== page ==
NanoAvionics, together with the Mexican Space Agency (AEM) and students from the Polytechnic University of Atlacomulco will develop the first nanosatellite for the State of Mexico, (one of most important states of the country), the AtlaCom-1. Building the nanosatellite is part of a pilot project to establish a nanosatellite infrastructure for future space missions designed and built by Mexico’s youth.
The project, starting in September 2020, is a testimony to the importance of space applications enabled by nanosatellites, which are rapidly becoming essential to national economies. Together, the Mexican Space Agency, led by Dr. Salvador Landeros, appointed director general of AEM in 2019, and NanoAvionics are fostering the advanced skills that Mexican youth will need to bring the country’s space industry forward.
“NanoAvionics’ participation in this educational pilot project with the Mexican Space Agency further confirms its status as a global mission integrator and the company’s determination to advance STEM education,” said Brent Abbott, the CEO of NanoAvionics US Inc. “NanoAvionics is continuing its work with universities and is proud to support AEM’s STEM efforts. Benefiting from NanoAvionics’ great expertise and technology, Mexican students will gain prodigious knowledge and skills to participate in their country’s growing space economy and experience the entire development and operation cycle of a space mission.
”To make sure all members involved in building the nanosatellite are protected we’ll put the same strict guidelines, safety equipment and measures in place we are already using in our manufacturing facilities.”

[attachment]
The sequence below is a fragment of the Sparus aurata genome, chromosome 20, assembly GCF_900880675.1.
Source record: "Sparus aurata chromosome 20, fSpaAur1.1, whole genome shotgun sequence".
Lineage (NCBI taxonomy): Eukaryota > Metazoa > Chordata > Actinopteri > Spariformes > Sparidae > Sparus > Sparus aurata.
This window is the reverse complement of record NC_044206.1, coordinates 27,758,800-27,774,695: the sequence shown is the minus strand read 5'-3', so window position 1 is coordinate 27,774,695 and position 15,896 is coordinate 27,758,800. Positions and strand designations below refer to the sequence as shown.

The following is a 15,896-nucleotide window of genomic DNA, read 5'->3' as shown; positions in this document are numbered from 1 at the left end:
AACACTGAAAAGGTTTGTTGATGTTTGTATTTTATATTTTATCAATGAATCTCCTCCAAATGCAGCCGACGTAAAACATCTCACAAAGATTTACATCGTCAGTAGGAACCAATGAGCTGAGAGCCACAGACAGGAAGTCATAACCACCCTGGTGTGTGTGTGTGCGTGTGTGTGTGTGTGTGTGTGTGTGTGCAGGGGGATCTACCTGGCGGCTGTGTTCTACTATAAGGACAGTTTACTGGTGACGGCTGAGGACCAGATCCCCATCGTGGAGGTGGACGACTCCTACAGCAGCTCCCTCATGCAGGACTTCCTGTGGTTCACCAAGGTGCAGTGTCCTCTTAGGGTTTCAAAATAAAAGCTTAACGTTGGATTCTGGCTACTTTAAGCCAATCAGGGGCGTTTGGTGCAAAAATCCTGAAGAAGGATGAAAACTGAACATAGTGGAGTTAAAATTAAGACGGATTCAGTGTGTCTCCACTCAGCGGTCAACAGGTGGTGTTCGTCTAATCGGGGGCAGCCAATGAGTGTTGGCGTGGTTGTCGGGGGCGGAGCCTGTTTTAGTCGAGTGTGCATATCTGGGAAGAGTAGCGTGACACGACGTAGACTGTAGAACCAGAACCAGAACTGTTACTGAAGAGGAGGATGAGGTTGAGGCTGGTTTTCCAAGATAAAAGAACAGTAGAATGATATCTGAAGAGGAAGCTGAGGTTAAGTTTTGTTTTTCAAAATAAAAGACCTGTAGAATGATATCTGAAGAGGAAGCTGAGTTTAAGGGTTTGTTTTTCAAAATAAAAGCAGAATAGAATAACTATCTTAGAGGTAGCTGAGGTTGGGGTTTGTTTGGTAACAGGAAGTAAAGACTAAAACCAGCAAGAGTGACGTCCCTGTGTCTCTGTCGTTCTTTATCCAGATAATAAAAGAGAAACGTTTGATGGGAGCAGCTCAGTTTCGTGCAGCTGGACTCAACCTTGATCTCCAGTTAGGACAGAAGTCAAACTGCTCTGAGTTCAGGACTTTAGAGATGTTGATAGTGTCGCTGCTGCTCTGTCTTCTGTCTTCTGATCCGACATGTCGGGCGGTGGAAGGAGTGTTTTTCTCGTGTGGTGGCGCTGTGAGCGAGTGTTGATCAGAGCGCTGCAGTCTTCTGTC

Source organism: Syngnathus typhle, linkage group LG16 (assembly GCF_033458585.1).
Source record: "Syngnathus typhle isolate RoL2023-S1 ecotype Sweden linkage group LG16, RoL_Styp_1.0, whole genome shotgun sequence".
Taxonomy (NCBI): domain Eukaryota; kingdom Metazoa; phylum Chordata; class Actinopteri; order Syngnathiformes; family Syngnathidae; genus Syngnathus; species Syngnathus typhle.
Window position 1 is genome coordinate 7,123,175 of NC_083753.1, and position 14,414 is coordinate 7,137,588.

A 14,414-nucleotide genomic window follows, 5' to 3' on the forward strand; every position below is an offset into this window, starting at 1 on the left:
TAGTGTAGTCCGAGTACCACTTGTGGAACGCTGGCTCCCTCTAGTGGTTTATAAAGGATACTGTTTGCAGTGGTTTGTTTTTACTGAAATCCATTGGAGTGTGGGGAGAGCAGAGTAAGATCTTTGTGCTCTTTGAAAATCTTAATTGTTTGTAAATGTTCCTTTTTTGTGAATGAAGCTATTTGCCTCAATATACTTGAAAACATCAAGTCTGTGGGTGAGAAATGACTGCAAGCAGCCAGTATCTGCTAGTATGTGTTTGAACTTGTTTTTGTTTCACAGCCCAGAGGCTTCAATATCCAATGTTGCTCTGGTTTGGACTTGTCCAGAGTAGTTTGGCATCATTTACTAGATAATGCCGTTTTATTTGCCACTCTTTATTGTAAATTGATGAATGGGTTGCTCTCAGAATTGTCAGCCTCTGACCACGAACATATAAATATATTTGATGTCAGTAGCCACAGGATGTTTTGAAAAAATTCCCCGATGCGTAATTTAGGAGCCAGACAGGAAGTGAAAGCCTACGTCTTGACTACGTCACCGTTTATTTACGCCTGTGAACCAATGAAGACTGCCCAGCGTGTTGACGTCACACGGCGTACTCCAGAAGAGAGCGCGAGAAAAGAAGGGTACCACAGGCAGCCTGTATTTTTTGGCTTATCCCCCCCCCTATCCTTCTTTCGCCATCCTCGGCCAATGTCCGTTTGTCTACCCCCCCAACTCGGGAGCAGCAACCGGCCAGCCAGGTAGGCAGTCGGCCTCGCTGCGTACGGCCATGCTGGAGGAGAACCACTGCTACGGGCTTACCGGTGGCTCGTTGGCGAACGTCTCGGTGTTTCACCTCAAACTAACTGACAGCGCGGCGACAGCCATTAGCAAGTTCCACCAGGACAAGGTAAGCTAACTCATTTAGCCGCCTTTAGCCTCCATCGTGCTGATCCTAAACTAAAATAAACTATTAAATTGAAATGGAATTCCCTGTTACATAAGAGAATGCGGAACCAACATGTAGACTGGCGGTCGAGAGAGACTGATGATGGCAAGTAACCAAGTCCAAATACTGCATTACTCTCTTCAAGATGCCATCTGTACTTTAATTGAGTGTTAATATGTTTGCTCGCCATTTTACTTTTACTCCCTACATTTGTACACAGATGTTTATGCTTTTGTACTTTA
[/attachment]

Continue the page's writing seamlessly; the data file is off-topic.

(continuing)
NanoAvionics’ engineers will share their space mission experience and help the students and faculty at the Polytechnic University of Atlacomulco to develop the ATLA-1. The company’s multi-purpose nanosatellite buses are pre-configured and pre-qualified, allowing mission teams to focus on their payloads. As a result, technology development missions can produce results quicker and satellite constellations can enter commercial service much faster.
The project is further supported by the Mayor of Atlacomulco, Roberto Téllez-Monroy, an engineer with a passion for space technology.
“Nanosatellites and other technologies such as breakthroughs in robotics, 3D-printing and biotech mark the fourth industrial revolution and promise enormous economic benefits, not only to Mexico but the whole world,” said Téllez-Monroy. “NanoAvionics’ commitment to developing the technical skills of students in Atlacomulco will help building a solid foundation for Mexico’s emerging nanosatellite industry.”